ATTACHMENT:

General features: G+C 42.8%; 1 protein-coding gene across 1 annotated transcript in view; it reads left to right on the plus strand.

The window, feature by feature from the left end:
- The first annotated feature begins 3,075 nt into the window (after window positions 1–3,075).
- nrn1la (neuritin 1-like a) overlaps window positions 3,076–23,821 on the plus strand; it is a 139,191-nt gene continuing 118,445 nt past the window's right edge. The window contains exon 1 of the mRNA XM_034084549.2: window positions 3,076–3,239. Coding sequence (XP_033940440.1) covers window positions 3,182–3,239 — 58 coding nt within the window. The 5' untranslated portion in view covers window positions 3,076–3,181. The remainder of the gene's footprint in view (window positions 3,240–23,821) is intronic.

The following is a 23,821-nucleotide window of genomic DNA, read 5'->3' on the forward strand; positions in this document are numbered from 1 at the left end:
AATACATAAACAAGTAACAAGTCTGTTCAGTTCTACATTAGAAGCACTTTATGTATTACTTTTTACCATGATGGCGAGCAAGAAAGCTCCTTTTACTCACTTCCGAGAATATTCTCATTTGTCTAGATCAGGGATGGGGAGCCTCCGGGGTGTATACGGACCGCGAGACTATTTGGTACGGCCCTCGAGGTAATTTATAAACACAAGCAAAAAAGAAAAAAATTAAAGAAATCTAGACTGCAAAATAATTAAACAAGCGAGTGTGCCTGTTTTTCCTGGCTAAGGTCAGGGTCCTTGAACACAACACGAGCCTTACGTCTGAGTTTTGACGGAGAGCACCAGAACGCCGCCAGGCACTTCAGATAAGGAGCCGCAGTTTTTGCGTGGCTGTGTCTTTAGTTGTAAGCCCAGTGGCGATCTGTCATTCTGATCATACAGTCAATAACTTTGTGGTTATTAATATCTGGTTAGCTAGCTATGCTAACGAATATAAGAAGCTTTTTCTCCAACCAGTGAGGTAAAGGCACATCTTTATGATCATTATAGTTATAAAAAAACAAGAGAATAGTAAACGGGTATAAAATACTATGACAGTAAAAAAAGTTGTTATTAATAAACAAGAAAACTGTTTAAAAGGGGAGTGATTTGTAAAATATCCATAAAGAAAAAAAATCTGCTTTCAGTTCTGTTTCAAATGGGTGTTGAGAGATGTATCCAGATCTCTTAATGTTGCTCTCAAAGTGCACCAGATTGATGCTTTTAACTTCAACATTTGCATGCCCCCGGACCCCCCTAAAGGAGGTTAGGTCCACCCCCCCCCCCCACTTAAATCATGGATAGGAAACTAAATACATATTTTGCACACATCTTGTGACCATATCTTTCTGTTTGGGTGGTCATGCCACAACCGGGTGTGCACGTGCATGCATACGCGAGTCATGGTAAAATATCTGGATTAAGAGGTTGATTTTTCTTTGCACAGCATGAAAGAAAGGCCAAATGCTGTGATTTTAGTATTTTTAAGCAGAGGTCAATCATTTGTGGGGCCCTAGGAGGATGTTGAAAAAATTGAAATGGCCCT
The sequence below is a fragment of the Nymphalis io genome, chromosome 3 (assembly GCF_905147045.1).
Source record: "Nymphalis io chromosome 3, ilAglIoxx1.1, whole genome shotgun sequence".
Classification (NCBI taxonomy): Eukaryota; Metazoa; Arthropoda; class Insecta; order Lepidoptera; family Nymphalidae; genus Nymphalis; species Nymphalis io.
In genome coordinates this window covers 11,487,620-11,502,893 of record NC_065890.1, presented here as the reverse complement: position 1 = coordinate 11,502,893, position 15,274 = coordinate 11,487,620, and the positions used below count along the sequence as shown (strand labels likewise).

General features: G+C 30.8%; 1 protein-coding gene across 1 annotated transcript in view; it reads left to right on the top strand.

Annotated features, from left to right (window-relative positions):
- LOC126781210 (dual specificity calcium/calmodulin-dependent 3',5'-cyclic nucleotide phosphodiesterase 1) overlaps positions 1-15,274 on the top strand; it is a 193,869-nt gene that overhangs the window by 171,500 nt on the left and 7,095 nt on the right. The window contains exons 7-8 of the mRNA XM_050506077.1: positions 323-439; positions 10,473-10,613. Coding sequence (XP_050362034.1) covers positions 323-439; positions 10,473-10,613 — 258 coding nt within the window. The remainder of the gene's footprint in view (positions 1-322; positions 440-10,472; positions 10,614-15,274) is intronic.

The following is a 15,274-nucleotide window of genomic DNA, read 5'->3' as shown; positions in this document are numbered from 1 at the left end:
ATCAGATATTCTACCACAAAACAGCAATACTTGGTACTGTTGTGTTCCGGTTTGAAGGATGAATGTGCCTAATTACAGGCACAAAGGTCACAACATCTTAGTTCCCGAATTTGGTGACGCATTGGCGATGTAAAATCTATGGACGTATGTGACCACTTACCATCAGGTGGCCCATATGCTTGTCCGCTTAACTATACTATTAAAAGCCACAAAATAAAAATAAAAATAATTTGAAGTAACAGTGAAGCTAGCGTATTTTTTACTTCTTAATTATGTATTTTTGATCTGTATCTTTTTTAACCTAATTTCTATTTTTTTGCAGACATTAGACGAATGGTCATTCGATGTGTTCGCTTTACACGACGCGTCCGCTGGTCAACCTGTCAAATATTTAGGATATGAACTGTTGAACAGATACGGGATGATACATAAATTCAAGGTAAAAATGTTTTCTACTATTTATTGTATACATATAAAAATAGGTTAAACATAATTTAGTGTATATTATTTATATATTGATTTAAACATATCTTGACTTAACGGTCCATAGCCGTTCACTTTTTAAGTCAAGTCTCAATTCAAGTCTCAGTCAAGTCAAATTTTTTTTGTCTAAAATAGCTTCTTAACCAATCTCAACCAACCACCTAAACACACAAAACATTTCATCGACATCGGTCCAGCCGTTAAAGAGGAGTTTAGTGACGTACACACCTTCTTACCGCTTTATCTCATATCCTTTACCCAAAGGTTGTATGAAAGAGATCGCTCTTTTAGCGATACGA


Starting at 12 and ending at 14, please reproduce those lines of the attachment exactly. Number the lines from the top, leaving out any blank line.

Annotated features, from left to right (window-relative positions):
- LOC126781210 (dual specificity calcium/calmodulin-dependent 3',5'-cyclic nucleotide phosphodiesterase 1) overlaps positions 1-15,274 on the top strand; it is a 193,869-nt gene that overhangs the window by 171,500 nt on the left and 7,095 nt on the right. The window contains exons 7-8 of the mRNA XM_050506077.1: positions 323-439; positions 10,473-10,613. Coding sequence (XP_050362034.1) covers positions 323-439; positions 10,473-10,613 — 258 coding nt within the window. The remainder of the gene's footprint in view (positions 1-322; positions 440-10,472; positions 10,614-15,274) is intronic.

The following is a 15,274-nucleotide window of genomic DNA, read 5'->3' as shown; positions in this document are numbered from 1 at the left end: